Mobility Among Hunter-Gatherers in the Central Andean Highlands During the Early-Middle Holocene: GIS Models from Sr and O isotopic Analyses
Cuncaicha rock shelter (4480 masl) is one of the highest hunter-gatherer occupation sites found so far in the Americas; it brings new insights about human adaptation to extreme living conditions and subsistence strategies within the Peruvian puna. This research intends to define the possible type of occupation and mobility patterns at the site during the Early and Middle Holocene through Sr and O isotopic analyses in dental enamel of the human individuals and faunal remains found buried in this site. The Pucuncho Basin, in which Cuncaicha is located, presents a particular 87Sr/86Sr ratio different from the lower-altitude ecological zones that surround it, allowing the assessment of mobility of the individuals, whereas the δ18O provides clues for defining water sources as well as likely elevations where people could live. We conclude with a GIS-developed mobility model based on these isotopic analyses to explain how year-round occupation of the highlands could be the most plausible strategy for surviving and taking advantage of most of the perennial resources available in the puna, such as obsidian for tool making and camelids for hide, bone and meat consumption.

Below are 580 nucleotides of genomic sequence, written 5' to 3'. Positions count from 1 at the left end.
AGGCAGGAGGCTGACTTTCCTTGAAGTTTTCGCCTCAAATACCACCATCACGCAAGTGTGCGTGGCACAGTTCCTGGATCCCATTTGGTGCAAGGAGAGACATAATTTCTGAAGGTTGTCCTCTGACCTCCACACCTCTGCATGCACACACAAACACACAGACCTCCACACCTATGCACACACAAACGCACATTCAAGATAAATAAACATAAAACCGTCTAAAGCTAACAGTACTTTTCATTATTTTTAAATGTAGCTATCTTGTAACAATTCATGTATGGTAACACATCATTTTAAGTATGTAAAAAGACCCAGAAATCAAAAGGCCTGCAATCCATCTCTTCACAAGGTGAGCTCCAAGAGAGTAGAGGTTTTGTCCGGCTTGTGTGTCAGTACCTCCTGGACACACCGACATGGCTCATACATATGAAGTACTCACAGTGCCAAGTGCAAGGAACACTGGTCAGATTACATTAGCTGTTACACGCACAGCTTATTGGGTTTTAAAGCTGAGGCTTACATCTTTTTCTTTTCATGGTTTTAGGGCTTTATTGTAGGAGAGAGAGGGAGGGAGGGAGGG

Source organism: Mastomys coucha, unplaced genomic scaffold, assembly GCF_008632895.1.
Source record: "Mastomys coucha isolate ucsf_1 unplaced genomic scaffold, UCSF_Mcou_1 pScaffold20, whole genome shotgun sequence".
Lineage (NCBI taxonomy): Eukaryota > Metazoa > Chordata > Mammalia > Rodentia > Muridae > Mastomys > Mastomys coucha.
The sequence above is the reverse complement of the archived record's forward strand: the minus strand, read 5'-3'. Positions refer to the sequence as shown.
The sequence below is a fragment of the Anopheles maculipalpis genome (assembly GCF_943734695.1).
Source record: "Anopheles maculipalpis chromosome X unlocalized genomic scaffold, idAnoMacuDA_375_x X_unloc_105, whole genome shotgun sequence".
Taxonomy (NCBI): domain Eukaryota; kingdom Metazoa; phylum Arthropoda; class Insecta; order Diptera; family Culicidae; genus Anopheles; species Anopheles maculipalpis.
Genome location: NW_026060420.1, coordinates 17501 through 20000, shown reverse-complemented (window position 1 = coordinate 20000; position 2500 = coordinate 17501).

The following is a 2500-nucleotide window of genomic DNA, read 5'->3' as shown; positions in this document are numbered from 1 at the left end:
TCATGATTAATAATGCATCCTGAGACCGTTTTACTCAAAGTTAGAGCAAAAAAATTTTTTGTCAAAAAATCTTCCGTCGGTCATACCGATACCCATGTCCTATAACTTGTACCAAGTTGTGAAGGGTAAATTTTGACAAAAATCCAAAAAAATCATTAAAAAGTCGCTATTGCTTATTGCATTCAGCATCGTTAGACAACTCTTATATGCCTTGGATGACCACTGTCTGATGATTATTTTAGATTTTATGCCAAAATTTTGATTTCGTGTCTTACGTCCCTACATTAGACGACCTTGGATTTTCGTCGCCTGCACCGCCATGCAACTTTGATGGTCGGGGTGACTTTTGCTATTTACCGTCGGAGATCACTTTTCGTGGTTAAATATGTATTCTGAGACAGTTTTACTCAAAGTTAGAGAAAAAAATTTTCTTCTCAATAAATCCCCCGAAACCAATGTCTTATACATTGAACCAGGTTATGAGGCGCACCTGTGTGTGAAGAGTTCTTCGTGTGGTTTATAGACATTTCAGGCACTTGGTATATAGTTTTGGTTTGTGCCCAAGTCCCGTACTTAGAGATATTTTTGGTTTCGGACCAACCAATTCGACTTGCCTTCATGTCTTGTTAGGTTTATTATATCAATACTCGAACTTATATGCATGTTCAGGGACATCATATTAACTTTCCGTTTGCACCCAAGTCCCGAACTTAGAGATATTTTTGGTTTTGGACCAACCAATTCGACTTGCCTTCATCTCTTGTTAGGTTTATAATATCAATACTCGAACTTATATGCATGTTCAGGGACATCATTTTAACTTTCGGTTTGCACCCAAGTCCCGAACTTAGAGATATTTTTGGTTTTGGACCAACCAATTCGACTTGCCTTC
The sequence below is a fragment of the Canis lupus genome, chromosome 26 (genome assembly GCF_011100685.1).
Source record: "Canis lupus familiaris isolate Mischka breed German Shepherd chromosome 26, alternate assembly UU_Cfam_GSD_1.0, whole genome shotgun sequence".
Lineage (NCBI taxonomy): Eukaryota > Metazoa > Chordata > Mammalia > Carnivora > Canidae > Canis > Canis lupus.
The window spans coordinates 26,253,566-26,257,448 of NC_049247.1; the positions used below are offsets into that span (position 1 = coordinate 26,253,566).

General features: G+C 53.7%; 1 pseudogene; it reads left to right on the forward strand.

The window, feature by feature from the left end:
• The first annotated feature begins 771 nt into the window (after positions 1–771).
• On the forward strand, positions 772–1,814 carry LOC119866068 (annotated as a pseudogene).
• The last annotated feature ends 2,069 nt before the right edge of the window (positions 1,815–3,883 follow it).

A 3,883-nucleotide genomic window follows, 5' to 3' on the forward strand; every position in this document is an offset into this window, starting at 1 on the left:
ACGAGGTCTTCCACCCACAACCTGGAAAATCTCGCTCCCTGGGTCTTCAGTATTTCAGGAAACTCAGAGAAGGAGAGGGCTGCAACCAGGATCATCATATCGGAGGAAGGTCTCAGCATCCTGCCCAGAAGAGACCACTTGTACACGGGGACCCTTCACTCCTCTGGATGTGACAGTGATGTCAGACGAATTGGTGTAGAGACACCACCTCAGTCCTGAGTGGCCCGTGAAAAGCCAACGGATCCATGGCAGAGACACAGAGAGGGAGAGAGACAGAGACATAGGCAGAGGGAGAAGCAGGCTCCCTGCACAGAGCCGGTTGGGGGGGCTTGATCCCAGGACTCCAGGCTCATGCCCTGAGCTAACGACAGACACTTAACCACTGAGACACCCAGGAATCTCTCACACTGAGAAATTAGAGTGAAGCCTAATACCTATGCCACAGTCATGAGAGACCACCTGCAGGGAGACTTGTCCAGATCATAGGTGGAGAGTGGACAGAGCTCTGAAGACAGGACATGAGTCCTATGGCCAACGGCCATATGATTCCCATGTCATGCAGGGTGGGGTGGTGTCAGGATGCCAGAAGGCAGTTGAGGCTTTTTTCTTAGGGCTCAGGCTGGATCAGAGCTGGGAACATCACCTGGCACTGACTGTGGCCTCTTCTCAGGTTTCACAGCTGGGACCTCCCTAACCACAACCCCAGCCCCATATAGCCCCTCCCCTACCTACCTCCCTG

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Mobility Among Hunter-Gatherers in the Central Andean Highlands During the Early-Middle Holocene: GIS Models from Sr and O isotopic Analyses. Döbereiner Chala-Aldana, Hervé Bocherens, Christopher Miller, Kurt Rademaker. Presented at The 81st Annual Meeting of the Society for American Archaeology, Vancouver, British Columbia. 2017 ( tDAR id: 431018)
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min long: -93.691; min lat: -56.945 ; max long: -31.113; max lat: 18.48 ;
Abstract Id(s): 16042